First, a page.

Saturday, December 26, 2015

(December 25, 1833 - November 6, 1916)

"Her sweetness, her susceptibility, her submission under suffering, her uncomplaining courage and repining resignation beneath undeserved persecution" made her ideal for such roles as Dot, Eily O'Connor, Jeanie Deans, and the wretched, beaten Smike." (Actors and Actresses, Vol. VI pp. 83-86).

Born in Edinburgh, Scotland, her father was Thomas Robertson, an art publisher. She began her stage career at the age of ten as a singer at the Theatre Royal, Aberdeen, and acted in the play,
The Spoiled Child.   The family moved to Dublin and she later wrote she considered herself more Irish than Scottish.

She appeared in provincial companies with Fanny Kemble,
William Macready and the Terry family.  In Liverpool she acted with Mr. and Mrs. Charles Kean and joined Kean's company when he took over the Princess's Theatre in London.  Since she was only seventeen, she lived with the Keans and became their temporary ward.

Her debut in London occurred October 16, 1850 playing a page in A Wife's Secret. She met Dion Boucicault, the house dramatist.  For the Keans' benefit in 1852 he wrote an afterpiece called The Vampire which featured both Dion and Agnes. After an argument between Dion and Kean, he resigned and Agnes moved out of the Keans home, withdrew from the company, then joined Madame Vestris at the Lyceum and soon found herself unemployed.

Boucicault, attracted by her charm and beauty, wrote several more plays for her including performing five roles in The Young Actress, his adaptation of Edward Lancaster's play The Manager's Daughter.  Sold out houses at the Theatre Royal in Montreal and news of her success brought offers from every major city in the United States.  She opened the play at Burton's Theatre in NYC in late October, 1853.   She also married Dion Boucicault who became her manager. They acted in several of his plays on tour and in 1854 she played five characters in his comic sketch at the Broadway Theatre in New York.  Audiences nicknamed her "The Fairy Star," for the title of the piece.

Signed up for a summer season at Wallack's Theatre in New York (1857) they added Old Heads and Young Hearts and London Assurance in their repertoire in which Boucicault played Dazzle and Agnes played Grace. In September 1859 she played the title role in Dot, his successful dramatization of Charles Dickens' novel, The Cricket on the Hearth with Joseph Jefferson as Caleb Plummer. The play opened the season at the remodeled Union Square Theatre, (now known as the Winter Garden). In the same season she played the pitiful, abused Smike in her husband's adaptation of Dickens' Nicholas Nickleby.  One of the sensations of the season was his play The Octoroon, in which she played Zoe, the girl with one-eighth Negro blood who is put up for auction as a slave. Dealing with the current attitudes of both Northerners and Southerners toward slavery, the play opened on December 6, four days after John Brown had been hanged.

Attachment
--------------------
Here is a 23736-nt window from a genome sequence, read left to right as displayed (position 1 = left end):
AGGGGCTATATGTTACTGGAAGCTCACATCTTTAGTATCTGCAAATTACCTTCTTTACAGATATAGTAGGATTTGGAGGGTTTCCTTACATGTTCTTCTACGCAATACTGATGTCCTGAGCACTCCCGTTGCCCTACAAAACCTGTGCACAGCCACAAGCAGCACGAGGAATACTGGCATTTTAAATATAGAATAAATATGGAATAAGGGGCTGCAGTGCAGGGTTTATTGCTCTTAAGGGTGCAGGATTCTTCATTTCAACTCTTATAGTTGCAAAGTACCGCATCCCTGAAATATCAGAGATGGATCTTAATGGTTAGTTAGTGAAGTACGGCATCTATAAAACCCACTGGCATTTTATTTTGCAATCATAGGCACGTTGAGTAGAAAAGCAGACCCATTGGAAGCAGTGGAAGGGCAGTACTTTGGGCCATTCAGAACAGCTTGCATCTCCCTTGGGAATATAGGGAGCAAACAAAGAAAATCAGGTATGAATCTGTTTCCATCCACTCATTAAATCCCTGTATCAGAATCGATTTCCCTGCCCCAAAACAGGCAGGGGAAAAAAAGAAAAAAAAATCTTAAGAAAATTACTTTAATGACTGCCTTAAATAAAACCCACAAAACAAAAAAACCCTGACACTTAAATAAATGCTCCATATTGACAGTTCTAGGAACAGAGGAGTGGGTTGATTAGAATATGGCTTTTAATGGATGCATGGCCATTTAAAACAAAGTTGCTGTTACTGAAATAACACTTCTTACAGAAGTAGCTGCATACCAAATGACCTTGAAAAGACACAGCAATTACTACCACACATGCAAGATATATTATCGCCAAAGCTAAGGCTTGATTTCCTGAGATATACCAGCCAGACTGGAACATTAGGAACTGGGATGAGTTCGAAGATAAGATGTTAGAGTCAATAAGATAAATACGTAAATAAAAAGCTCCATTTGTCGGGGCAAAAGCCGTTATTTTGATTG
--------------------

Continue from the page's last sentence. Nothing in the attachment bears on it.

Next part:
Zoe in The Octoroon
In 1860 the Boucicaults joined Laura Keene's theatre with a string of hits: Jeanie Deans, Boucicault's adaptation of Sir Walter Scott's novel
The Heart of Midlothian, The Colleen Bawn, his play based on a true incident that had recently taken place in Ireland. She played Eily O'Connor, the Colleen bawn (fair-haired girl), a simple girl married to a wealthy husband who tries to have her murdered.
      In a triumphant return to London in 1860 they opened in The Colleen Bawn at the Adelphi Theatre which was the biggest success seen in London for decades.  
     They also presented The Octoroon in London but English audiences could not accept her death at the end of the play and so Boucicault wrote another ending  that spared her life.

Other successes by Robertson and her husband included Arrah-na-Pogue which ran for 164 performances in London; The Long Strike, one of the earliest examples of a play based on a labor dispute.   They continued to act in England and Ireland until 1868 when they announced their retirement from the stage while she was busy rearing their five children. In 1869 their sixth and last child was born.

Leaving their children in school in London, they sailed for the United States in 1872, began an engagement at Booth's Theatre and toured to Boston and other cities. Inspired by their enthusiastic reception in America, they applied for citizenship.  Unfortunately  their marriage was imperiled when one of Dion's mistresses followed him to the U.S. and Agnes sailed back to England in 1873.

Boucicault came to London in 1875 to persuade Agnes to play Moya in his play The Shaughraun with him starring as the vagabond. But their magic on stage was short-lived when their 20 year old son Willie was killed in a train accident.

In spite of attempts at reconciliation Boucicault went with a company to Australia where he married a young actress in the company. Agnes contended that they were still married and the court ruled in her favor.

After his death in 1890, she returned to America and a benefit was arranged for her at the Fifth Avenue Theatre in New York.
      E. H. Sothern,  Maurice Barrymore, Lillian Russell and their daughter actress Nina Boucicault appeared.

Nina Boucicault